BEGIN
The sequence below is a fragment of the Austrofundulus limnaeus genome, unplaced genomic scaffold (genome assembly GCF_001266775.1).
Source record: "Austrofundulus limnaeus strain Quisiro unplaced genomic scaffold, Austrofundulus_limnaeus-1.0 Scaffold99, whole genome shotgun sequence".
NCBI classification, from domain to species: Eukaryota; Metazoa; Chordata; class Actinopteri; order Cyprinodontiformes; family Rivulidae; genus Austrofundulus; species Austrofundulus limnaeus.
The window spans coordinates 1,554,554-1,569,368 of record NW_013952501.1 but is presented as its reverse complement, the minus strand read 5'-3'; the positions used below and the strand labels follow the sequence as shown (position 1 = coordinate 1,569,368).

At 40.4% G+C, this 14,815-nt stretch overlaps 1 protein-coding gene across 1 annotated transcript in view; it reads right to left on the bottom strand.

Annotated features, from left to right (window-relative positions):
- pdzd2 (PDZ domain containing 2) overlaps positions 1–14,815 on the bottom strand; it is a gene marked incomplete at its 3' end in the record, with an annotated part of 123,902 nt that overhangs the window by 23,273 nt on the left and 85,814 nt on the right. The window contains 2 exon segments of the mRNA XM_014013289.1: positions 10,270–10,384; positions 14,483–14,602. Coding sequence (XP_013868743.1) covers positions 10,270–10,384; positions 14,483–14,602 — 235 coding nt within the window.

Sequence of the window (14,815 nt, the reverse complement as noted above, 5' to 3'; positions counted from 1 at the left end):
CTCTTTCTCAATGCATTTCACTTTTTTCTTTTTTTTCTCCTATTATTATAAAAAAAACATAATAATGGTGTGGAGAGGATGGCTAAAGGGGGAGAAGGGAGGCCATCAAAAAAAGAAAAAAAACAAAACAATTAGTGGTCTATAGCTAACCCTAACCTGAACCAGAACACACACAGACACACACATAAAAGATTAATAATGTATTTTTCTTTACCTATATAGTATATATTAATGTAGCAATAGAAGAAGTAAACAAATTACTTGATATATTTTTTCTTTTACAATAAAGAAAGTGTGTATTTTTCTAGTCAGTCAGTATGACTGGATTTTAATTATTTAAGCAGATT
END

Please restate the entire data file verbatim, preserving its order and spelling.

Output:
The sequence below is a fragment of the Austrofundulus limnaeus genome, unplaced genomic scaffold (genome assembly GCF_001266775.1).
Source record: "Austrofundulus limnaeus strain Quisiro unplaced genomic scaffold, Austrofundulus_limnaeus-1.0 Scaffold99, whole genome shotgun sequence".
NCBI classification, from domain to species: Eukaryota; Metazoa; Chordata; class Actinopteri; order Cyprinodontiformes; family Rivulidae; genus Austrofundulus; species Austrofundulus limnaeus.
The window spans coordinates 1,554,554-1,569,368 of record NW_013952501.1 but is presented as its reverse complement, the minus strand read 5'-3'; the positions used below and the strand labels follow the sequence as shown (position 1 = coordinate 1,569,368).

At 40.4% G+C, this 14,815-nt stretch overlaps 1 protein-coding gene across 1 annotated transcript in view; it reads right to left on the bottom strand.

Annotated features, from left to right (window-relative positions):
- pdzd2 (PDZ domain containing 2) overlaps positions 1–14,815 on the bottom strand; it is a gene marked incomplete at its 3' end in the record, with an annotated part of 123,902 nt that overhangs the window by 23,273 nt on the left and 85,814 nt on the right. The window contains 2 exon segments of the mRNA XM_014013289.1: positions 10,270–10,384; positions 14,483–14,602. Coding sequence (XP_013868743.1) covers positions 10,270–10,384; positions 14,483–14,602 — 235 coding nt within the window.

Sequence of the window (14,815 nt, the reverse complement as noted above, 5' to 3'; positions counted from 1 at the left end):
CTCTTTCTCAATGCATTTCACTTTTTTCTTTTTTTTCTCCTATTATTATAAAAAAAACATAATAATGGTGTGGAGAGGATGGCTAAAGGGGGAGAAGGGAGGCCATCAAAAAAAGAAAAAAAACAAAACAATTAGTGGTCTATAGCTAACCCTAACCTGAACCAGAACACACACAGACACACACATAAAAGATTAATAATGTATTTTTCTTTACCTATATAGTATATATTAATGTAGCAATAGAAGAAGTAAACAAATTACTTGATATATTTTTTCTTTTACAATAAAGAAAGTGTGTATTTTTCTAGTCAGTCAGTATGACTGGATTTTAATTATTTAAGCAGATT